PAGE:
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Dreaming big with Will and Kate

With election fever over it is time to turn a page on our enthusiasms for all things Canadian.

With election fever over it is time to turn a page on our enthusiasms for all things Canadian.

We Canucks in the west can proudly wave big for the hockey Canucks for advancing to the second round of the NHL playoffs, while continuing to lament the sorry saga of the Calgary Flames and Edmonton Oilers.

And of course spring is here with the promise of summer being just around the corner.

What better way to celebrate the leaving of winter and the coming of summer than to marvel at a good ole fashioned Royal Wedding, as witnessed by the world last Friday.

It was a fairy tale of sorts. Prince William, the eldest son of Prince Charles, married commoner Kate Middleton at the famed Westminster Abbey. Not since Billy’s dad married his mother, the late Princess Diana, nearly 20 years ago have the devoted subjects in all the realms been so smitten.

We must not forget that when we watched the Royal Wedding we were seeing our future King and Queen in their full glory.

Future, we say?

It has long been reliably rumoured that Prince Charles will not step up to the royal plate. Instead, so the royal gossip goes, he will hand off the Crown to William.

"I'm not a party animal, despite what some people might think,” the young prince has famously said.

That is good news for many who regularly felt over the past quarter century that the monarchy was turning into a joke, largely because of what was routinely reported by the British tabloid press, armed with all those naughty paparazzi photos.

But honestly, should we ever hold anything against our future king because he may have lived a little bit on the wild side once in a while when he was sowing his oats as a youngster?

There are far worse sins, and now that William has jettisoned his youth for a life of responsibility with a nice gal, the kind any parent would love to have as a member of the family, perhaps we should give him and the monarchy a break. Maybe the republicans in Canada should take a long holiday as well.

Queen Elizabeth still reigns, and she will for a while yet. At 85 years young she continues to amaze most people, even republicans, with her zeal to maintain the Crown with dignity.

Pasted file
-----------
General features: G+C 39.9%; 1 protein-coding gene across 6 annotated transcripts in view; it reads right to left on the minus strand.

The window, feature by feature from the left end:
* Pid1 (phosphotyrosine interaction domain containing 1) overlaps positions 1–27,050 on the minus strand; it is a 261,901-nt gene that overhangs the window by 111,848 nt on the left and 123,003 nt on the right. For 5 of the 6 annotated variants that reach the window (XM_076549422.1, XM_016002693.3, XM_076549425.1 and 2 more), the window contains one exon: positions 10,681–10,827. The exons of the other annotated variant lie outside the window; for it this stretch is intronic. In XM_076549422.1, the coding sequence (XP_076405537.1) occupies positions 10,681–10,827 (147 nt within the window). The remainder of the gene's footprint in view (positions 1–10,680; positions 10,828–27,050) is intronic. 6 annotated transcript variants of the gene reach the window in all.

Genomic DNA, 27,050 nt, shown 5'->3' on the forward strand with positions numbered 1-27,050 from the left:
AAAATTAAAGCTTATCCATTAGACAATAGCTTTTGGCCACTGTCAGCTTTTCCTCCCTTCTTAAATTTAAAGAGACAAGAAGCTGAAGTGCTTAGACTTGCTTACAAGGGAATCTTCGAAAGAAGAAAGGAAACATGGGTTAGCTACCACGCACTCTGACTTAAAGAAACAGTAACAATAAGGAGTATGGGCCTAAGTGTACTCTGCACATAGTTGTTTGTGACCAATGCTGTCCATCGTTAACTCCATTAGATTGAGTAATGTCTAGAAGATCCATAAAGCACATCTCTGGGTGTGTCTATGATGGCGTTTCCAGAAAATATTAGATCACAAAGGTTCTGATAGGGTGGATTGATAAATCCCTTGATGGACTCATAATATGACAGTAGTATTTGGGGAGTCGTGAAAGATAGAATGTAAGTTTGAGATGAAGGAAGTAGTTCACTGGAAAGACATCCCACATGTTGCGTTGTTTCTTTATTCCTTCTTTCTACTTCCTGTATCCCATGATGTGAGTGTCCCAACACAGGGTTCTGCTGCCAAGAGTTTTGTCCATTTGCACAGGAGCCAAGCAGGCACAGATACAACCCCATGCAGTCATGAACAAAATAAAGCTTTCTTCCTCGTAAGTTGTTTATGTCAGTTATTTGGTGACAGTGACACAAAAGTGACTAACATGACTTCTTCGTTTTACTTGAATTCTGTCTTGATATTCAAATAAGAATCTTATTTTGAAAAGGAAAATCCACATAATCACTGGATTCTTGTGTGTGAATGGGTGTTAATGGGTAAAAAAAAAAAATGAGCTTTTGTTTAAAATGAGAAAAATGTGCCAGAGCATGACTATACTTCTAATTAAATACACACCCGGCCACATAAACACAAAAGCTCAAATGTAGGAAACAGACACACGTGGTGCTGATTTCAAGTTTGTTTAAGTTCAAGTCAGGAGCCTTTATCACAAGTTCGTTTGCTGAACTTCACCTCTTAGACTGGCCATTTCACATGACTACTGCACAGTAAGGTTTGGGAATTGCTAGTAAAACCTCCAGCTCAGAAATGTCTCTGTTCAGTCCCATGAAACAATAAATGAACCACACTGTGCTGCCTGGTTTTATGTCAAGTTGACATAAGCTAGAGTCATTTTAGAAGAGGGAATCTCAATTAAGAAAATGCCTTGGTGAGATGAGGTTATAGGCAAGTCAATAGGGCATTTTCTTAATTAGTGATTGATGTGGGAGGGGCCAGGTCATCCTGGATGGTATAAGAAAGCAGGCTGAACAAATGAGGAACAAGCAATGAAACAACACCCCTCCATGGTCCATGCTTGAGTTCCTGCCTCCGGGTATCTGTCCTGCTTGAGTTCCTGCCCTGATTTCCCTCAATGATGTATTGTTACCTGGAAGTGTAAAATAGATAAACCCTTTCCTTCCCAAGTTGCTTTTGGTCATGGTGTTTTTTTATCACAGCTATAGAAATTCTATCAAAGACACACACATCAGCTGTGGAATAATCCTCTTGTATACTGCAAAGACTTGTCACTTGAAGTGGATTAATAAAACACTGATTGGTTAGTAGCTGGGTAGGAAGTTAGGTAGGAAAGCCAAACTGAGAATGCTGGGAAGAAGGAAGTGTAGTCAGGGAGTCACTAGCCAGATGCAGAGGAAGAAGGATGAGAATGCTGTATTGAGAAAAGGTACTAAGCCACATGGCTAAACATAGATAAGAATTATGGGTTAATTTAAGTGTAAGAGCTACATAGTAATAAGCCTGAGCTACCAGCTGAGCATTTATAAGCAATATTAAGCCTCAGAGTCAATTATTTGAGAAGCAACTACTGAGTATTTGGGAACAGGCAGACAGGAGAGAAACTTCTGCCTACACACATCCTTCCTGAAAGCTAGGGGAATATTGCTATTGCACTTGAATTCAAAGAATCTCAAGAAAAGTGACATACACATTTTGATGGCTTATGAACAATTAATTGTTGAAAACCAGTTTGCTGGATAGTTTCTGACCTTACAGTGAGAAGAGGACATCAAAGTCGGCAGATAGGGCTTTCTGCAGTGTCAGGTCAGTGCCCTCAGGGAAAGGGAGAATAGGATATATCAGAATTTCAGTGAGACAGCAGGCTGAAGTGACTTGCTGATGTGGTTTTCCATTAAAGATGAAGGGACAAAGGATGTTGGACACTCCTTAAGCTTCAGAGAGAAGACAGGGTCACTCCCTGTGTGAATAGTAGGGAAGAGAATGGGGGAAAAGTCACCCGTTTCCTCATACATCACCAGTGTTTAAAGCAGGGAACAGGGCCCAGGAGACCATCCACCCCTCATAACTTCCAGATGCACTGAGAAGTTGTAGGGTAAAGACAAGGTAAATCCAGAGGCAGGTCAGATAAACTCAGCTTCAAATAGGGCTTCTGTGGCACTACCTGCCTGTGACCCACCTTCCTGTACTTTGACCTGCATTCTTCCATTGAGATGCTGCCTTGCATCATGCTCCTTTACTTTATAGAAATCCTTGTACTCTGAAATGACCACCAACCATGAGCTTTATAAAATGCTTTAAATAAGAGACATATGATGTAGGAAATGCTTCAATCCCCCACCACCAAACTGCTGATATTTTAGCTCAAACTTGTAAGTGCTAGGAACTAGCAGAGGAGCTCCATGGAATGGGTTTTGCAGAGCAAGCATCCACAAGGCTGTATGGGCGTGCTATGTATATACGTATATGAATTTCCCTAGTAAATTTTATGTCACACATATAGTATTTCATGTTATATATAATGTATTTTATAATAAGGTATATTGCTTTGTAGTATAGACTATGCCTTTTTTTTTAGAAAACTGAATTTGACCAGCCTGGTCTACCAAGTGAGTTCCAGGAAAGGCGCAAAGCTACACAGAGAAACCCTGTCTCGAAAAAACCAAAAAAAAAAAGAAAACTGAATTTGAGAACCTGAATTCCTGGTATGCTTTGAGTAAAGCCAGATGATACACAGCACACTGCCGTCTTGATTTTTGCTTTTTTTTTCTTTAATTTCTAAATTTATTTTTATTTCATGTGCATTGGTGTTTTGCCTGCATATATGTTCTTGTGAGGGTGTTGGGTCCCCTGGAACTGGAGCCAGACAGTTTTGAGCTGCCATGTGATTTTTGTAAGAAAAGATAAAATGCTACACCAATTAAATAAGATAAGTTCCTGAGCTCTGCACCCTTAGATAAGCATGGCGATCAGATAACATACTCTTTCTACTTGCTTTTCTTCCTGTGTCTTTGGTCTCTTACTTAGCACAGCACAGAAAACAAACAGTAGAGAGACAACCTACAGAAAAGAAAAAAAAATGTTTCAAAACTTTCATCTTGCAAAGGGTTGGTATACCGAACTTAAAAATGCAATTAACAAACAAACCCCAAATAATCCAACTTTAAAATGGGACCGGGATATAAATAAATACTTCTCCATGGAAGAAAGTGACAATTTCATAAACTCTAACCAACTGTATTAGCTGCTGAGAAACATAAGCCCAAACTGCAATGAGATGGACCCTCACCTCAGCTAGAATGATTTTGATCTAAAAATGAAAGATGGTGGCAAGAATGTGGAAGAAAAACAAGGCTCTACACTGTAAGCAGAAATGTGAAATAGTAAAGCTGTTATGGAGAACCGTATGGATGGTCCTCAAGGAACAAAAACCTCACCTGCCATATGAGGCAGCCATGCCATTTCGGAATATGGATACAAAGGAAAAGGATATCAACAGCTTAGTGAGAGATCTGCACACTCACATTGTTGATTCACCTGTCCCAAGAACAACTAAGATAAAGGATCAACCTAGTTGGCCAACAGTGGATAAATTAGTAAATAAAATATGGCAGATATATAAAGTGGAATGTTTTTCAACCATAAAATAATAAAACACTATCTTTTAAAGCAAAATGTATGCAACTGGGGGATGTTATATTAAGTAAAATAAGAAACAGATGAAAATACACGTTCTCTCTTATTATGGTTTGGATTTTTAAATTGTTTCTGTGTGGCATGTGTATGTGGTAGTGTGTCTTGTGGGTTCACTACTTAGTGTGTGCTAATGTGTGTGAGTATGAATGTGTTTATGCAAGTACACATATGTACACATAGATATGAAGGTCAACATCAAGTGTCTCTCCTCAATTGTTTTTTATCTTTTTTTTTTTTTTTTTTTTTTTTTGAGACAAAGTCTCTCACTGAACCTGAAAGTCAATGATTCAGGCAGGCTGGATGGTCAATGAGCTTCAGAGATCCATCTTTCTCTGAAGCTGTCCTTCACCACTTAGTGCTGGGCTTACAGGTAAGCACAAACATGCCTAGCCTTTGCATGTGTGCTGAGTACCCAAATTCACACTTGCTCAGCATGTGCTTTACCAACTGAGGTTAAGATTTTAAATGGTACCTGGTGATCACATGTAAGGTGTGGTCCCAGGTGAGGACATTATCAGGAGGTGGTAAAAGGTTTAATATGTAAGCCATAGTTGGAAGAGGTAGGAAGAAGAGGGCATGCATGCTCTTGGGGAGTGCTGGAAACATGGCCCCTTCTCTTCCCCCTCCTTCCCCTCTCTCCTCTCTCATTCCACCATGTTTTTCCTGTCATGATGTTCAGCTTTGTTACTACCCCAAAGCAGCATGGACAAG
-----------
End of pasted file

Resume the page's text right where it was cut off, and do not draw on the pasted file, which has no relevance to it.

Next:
She continues to do this in spite of all the shenanigans put out by her kids, notably Charles and Andrew.

It is now time for William to begin the process to show the world, including Crown-loving Canadians, the Crown has an important role to play in the 21st century.

He may even be able to prove to many the antics of his elders were Royal anomalies, bad jokes best left in the past – and lessons learnt for the future.

Like anything else, the role of the monarchy has to evolve to fit the times and mindset of its subjects. In Canada’s case, the nation will have the opportunity from June 30 to July 8 to check out the newly weds themselves when the couple comes for a royal visit. During that week the prince and his bride will make a stop in Alberta.

So what is Canada’s mindset on the monarchy these days? The Queen is still the head of state, and even zany elected separatists in Ottawa and Quebec City are duty bound to swear allegiance to her. Some of them don’t even mind. The late Rene Levesque even had respect for the monarchy.

While a clear majority of Canadians want to retain the monarchy as a symbol of its heritage there is a sizable republican movement, reputable but wrong, but beating its drum that Canada would be a far more independent land without any allegiance to a Crown residing across the great Atlantic pond.

William and his bride have that sort of stuff blocking their relevancy in this realm, as well as others (Australia has had a more vocal republican movement for decades).

But relevant or not, the Royal couple still makes for a fine fairy tale, a sort of thing that propels many in the land and beyond to believe that dreams do come true.

Isn’t that what Canada has always been about?